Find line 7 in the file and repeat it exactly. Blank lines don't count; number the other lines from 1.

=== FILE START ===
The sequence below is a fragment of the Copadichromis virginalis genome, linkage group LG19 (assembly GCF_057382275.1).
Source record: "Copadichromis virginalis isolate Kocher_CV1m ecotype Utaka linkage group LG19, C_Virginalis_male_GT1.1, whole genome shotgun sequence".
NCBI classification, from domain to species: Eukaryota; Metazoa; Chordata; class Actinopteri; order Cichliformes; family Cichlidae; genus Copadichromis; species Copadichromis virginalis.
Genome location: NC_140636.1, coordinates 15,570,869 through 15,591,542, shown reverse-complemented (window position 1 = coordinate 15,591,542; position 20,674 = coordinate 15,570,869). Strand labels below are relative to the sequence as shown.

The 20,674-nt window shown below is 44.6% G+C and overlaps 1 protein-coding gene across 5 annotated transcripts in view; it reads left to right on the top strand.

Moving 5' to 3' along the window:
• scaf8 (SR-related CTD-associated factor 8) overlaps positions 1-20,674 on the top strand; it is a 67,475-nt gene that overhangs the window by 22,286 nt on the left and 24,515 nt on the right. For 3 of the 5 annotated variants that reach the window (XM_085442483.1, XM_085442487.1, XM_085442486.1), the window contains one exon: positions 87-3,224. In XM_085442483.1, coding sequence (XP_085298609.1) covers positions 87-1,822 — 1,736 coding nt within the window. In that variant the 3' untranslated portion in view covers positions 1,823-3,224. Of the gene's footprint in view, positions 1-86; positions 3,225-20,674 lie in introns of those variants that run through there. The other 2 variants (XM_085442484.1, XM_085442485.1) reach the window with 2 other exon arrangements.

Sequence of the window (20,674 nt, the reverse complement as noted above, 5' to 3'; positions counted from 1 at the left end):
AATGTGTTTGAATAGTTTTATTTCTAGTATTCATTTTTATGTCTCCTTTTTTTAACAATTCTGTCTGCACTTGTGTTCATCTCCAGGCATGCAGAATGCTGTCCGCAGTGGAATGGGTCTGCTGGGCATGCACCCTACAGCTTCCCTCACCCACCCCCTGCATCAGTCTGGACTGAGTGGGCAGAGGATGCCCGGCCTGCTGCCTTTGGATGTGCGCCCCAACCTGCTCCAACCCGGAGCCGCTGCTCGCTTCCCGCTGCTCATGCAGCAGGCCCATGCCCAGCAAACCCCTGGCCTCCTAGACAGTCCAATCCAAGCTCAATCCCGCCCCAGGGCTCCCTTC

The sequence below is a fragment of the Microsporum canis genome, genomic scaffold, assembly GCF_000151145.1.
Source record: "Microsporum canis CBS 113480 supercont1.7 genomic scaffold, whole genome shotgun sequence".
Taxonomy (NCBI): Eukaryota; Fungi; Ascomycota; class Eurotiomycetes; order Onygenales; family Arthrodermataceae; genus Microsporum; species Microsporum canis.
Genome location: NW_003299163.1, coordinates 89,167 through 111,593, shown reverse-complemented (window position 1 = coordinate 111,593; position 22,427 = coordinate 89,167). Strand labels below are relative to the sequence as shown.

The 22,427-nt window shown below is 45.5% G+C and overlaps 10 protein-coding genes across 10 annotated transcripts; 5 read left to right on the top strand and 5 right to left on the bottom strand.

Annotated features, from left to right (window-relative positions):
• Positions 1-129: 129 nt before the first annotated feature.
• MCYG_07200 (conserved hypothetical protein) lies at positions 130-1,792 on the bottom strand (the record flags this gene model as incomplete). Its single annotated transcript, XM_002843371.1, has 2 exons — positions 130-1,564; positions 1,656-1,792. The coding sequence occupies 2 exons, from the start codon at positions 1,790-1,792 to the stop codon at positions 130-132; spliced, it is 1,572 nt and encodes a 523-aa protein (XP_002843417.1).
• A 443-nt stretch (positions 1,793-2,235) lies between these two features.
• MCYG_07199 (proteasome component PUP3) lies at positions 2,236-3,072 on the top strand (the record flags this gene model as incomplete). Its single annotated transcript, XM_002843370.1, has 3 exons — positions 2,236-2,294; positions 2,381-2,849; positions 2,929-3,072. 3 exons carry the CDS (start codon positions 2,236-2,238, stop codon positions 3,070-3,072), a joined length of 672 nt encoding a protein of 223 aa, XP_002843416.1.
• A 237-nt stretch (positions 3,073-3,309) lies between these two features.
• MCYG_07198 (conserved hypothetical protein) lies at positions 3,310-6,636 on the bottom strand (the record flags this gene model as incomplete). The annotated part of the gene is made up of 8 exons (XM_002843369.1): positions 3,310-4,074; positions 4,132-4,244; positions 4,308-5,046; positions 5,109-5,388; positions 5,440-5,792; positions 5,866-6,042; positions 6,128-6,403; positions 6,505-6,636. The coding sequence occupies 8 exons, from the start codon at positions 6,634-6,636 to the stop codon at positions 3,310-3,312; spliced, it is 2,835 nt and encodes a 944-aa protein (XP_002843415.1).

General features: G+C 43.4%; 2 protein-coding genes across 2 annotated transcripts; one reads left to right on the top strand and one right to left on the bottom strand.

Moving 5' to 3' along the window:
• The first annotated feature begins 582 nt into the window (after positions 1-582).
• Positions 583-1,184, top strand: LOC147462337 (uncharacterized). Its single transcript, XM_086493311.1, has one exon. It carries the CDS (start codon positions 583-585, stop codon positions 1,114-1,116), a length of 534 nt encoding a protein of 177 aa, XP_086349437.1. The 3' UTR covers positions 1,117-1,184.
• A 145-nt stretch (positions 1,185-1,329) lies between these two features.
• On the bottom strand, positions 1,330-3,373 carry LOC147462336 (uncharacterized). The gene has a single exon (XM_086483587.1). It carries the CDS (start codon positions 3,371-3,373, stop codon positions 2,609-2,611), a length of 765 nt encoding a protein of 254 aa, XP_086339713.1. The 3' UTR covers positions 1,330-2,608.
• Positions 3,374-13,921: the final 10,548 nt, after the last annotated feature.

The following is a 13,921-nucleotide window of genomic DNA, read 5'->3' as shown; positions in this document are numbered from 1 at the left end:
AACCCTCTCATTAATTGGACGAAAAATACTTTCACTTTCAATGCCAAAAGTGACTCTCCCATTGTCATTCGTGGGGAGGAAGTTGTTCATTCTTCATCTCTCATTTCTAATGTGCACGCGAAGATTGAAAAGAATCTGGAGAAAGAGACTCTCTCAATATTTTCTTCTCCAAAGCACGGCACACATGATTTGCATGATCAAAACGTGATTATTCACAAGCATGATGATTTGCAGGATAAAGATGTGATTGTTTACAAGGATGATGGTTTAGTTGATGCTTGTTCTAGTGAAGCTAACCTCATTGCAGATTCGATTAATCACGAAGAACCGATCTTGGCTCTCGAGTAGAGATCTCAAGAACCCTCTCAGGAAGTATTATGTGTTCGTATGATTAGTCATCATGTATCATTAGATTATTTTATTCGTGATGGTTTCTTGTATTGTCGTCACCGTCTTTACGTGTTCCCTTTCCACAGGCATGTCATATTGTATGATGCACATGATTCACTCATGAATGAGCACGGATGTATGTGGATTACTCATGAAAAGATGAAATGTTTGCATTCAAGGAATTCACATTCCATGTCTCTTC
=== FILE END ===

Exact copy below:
• scaf8 (SR-related CTD-associated factor 8) overlaps positions 1-20,674 on the top strand; it is a 67,475-nt gene that overhangs the window by 22,286 nt on the left and 24,515 nt on the right. For 3 of the 5 annotated variants that reach the window (XM_085442483.1, XM_085442487.1, XM_085442486.1), the window contains one exon: positions 87-3,224. In XM_085442483.1, coding sequence (XP_085298609.1) covers positions 87-1,822 — 1,736 coding nt within the window. In that variant the 3' untranslated portion in view covers positions 1,823-3,224. Of the gene's footprint in view, positions 1-86; positions 3,225-20,674 lie in introns of those variants that run through there. The other 2 variants (XM_085442484.1, XM_085442485.1) reach the window with 2 other exon arrangements.